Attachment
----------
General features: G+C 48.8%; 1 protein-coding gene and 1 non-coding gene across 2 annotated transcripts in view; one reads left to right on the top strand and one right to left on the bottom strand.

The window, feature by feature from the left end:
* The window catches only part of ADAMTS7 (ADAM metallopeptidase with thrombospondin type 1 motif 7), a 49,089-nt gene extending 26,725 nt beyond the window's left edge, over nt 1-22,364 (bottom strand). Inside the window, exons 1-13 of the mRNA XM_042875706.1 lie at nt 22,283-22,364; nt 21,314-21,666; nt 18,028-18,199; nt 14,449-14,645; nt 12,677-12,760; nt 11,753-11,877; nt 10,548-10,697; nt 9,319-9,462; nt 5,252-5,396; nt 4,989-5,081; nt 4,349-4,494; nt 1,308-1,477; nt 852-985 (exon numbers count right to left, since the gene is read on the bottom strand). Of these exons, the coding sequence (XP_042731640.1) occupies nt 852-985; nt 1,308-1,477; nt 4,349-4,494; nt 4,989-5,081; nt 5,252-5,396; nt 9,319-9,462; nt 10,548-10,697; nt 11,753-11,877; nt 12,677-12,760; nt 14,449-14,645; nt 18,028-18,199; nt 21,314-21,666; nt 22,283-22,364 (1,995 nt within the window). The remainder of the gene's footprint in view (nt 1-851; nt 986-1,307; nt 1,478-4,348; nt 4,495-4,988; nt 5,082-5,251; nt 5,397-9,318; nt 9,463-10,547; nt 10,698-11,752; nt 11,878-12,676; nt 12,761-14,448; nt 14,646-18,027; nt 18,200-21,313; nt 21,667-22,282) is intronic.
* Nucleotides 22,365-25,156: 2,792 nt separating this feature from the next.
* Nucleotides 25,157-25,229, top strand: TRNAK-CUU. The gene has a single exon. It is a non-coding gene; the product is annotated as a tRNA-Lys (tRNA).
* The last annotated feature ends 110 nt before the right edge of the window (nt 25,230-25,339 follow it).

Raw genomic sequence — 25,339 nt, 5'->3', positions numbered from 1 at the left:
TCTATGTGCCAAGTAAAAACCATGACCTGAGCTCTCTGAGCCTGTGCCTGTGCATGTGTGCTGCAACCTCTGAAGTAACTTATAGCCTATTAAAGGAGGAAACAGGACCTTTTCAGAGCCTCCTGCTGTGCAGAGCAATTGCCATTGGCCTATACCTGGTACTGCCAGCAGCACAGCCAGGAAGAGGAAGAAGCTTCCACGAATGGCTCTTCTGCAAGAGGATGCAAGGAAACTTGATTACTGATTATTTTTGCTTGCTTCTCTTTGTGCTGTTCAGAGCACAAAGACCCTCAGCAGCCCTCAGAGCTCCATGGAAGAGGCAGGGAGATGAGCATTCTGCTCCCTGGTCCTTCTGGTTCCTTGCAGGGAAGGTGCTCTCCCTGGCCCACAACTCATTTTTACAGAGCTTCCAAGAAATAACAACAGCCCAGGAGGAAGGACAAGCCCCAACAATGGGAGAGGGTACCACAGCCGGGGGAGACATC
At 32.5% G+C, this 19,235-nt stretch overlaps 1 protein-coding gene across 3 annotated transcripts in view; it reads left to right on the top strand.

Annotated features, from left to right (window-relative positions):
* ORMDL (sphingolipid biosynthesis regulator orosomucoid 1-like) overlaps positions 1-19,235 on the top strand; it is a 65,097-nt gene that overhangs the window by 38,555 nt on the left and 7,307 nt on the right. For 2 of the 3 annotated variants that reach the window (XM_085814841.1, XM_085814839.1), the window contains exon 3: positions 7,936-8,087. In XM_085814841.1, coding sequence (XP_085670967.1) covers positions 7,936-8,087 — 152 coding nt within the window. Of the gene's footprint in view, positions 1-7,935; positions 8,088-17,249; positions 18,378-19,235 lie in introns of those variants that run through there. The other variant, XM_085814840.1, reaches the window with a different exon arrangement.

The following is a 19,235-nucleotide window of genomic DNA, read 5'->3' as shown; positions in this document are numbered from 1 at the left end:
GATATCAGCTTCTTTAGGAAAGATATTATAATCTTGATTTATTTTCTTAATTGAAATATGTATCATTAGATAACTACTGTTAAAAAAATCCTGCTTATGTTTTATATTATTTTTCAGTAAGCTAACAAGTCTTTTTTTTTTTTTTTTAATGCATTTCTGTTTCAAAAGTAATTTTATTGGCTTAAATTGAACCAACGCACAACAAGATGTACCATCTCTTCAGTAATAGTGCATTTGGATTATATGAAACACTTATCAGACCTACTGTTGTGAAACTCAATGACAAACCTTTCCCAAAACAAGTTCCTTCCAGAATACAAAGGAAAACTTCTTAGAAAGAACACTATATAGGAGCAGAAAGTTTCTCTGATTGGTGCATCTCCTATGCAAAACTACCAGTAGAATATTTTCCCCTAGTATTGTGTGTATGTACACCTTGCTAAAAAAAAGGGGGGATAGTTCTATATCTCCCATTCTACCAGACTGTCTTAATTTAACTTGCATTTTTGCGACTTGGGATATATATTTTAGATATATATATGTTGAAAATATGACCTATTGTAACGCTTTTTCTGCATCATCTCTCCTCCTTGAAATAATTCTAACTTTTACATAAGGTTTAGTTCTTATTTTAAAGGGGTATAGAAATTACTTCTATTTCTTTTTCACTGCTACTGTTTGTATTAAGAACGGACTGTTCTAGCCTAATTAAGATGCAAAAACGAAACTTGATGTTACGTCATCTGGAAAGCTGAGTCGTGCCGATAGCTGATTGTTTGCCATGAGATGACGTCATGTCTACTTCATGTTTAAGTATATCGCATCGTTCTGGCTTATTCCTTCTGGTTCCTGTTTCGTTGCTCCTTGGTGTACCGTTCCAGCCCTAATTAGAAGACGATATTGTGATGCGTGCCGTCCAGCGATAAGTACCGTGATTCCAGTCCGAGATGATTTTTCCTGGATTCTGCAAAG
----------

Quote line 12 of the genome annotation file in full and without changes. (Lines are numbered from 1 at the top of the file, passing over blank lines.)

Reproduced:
The following is a 19,235-nucleotide window of genomic DNA, read 5'->3' as shown; positions in this document are numbered from 1 at the left end: